Water your lawn.
Look for signs of insufficient watering, like grass blades that curl, turn brown, and/or split. If this happens, it’s time to water! You can also check the soil close to the surface to see if it feels dry.
Here are some tips for effective irrigation:
- Water your lawn in the early morning or evening. This will help you avoid losing moisture via evaporation, and will allow the roots more time to absorb water before daytime heat sets in.
- Try not to water too much at once. It’s better to give your lawn several light applications than one heavy dousing.
- Water infrequently but generously—this is called deep-soak watering—to encourage deep root growth and drought tolerance. Deep-soak watering entails giving the soil a good soaking (1 inch) less often (every 3–4 days). To measure how much you’ve watered, place an empty tuna can on your lawn while you’re watering, then measure how much is in the tuna can when you finish.
Mow and trim your lawn.
To maintain a healthy lawn, you must also care for it by mowing and trimming. Do this carefully to make sure you get the desired result—a lush, healthy yard that will make your neighbors green with envy!
- Mow at the right height. This might sound counterintuitive, but cutting your grass short is not necessarily good for it. The roots of your grass need sun and good air circulation to grow properly. If cut too short, it will be more susceptible to disease and drought damage. By following your mower manufacturer’s guidelines for cutting height based on the type of grass you have, you will ensure that these factors remain optimal for growth as well as giving your grass an attractive appearance.
- Trim around edges with a weed whacker or string trimmer (also known as a “weed wacker”). After you mow, take some time to trim up where your lawn meets hard surfaces or another type of vegetation like trees or bushes using either an electric or gas-powered device designed specifically for this purpose like ECHO’s SRM-225i Straight Shaft Trimmer which has been rated one of Consumer Report’s Top Picks in 2014.”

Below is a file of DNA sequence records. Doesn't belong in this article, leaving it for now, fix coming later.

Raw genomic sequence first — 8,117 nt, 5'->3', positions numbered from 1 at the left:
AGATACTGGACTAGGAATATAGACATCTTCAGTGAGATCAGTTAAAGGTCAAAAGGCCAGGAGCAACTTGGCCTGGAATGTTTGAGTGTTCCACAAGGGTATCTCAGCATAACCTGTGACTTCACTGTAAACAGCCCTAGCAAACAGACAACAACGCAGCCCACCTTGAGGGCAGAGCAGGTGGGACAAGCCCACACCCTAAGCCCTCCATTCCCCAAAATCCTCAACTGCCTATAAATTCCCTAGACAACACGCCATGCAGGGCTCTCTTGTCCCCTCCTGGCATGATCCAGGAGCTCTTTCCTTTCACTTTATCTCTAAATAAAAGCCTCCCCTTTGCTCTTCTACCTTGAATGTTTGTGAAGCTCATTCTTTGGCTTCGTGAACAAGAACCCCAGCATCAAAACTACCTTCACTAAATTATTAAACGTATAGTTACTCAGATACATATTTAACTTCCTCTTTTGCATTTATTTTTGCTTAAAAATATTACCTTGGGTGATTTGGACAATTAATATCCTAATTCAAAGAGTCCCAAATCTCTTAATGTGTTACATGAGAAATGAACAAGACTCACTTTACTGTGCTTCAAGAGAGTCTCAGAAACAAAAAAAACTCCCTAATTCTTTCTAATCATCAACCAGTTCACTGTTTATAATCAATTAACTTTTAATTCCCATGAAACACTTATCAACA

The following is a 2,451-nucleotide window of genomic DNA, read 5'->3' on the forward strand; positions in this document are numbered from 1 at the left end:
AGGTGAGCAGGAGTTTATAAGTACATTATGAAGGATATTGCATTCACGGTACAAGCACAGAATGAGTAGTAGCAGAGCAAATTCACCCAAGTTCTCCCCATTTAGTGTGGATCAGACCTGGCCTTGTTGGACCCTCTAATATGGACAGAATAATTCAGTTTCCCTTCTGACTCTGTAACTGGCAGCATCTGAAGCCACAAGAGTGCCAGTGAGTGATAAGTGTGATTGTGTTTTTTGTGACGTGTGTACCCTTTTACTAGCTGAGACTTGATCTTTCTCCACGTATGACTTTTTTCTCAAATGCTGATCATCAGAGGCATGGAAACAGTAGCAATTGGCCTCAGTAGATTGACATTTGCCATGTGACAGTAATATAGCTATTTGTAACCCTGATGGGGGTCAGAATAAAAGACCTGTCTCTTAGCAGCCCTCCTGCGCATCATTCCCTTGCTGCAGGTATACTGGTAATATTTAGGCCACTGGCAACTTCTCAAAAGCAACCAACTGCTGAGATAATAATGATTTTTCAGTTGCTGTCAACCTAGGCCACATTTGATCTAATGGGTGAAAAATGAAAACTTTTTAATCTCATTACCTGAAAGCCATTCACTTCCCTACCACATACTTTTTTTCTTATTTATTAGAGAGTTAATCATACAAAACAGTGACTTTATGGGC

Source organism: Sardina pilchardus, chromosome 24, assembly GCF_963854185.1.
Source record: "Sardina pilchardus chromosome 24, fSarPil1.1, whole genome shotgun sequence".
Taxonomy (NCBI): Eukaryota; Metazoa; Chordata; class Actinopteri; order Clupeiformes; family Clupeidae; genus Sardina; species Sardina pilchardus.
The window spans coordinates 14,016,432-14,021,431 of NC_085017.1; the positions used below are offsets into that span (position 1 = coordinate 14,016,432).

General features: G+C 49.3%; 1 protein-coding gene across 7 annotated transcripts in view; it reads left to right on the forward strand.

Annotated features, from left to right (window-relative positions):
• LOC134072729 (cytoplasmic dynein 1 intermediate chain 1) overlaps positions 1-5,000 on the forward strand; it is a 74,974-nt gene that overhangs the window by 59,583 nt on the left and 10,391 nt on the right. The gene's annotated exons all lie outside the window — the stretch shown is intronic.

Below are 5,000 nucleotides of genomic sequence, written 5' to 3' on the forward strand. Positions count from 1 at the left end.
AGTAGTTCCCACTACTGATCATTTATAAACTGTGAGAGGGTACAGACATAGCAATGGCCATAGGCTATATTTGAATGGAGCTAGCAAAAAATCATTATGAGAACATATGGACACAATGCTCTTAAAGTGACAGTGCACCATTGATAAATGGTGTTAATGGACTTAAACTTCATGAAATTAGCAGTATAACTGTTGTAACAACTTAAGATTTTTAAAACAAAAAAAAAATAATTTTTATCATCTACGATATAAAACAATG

Mulch is a protective layer of organic or inorganic material that helps to protect your soil. When applied correctly, mulch can help prevent weeds, stabilize soil temperatures and moisture levels, reduce erosion and compaction, increase microbial activity, and keep the soil clean. To apply mulch properly, consider these pointers:
- Apply mulch 2 to 4 inches deep (1/2 cubic yard per 100 square feet) around your plants. Spread mulch evenly over the entire area you plan to cover
- If you are applying new mulch on top of old or previously applied materials, remove the old layer first—a layer of freshly applied organic matter will attract pests such as pill bugs and sowbugs that can damage plants
- Avoid piling mulch up against plant stems; this makes them more susceptible to disease. Keep at least 1 inch free between the stem and base of the plant
Get out into nature and get dirty!
It’s true! You can have a healthy lawn that your family will be ecstatic about and your neighbors will envy. All it takes is 3 simple steps (and a little elbow grease).
Here are the steps:
- Think of your lawn like any other living thing, like a tree or flower. It needs nutrients like nitrogen, phosphorus, and calcium to be healthy. Make sure you purchase fertilizer that has all three of these components before taking the next step. Your local gardening store should have plenty to choose from; ask an employee if you’re not sure which one to buy.
- Apply the fertilizer generously on your lawn once per week when the temperature outside is between 70 and 85 degrees Fahrenheit (21-30 Celsius). The advice of a good friend is to “make it rain,” so make sure there’s enough fertilizer on your lawn that you can see it glistening after you spray it down.
- After applying fertilizer, let the sun help nourish your grass by soaking it up for at least 30 minutes in a sunny spot before letting people or pets go out onto the yard again. This will give you time to call up some friends and invite them over for dinner—it’s nice to show off how well-kept your yard is! Enjoy!
When you have a yard, it’s important to make sure that it’s healthy and happy. Taking care of your lawn can be super easy if you know how to do it right! Here are three steps to a healthy lawn.
Step 1. Water Your Lawn
There are two factors you need to consider when watering your lawn: how often, and how much.
How Often: The general rule is that you should water your lawn every day. If it rains, you don’t need to water your lawn that day—but if it doesn’t rain, you definitely do!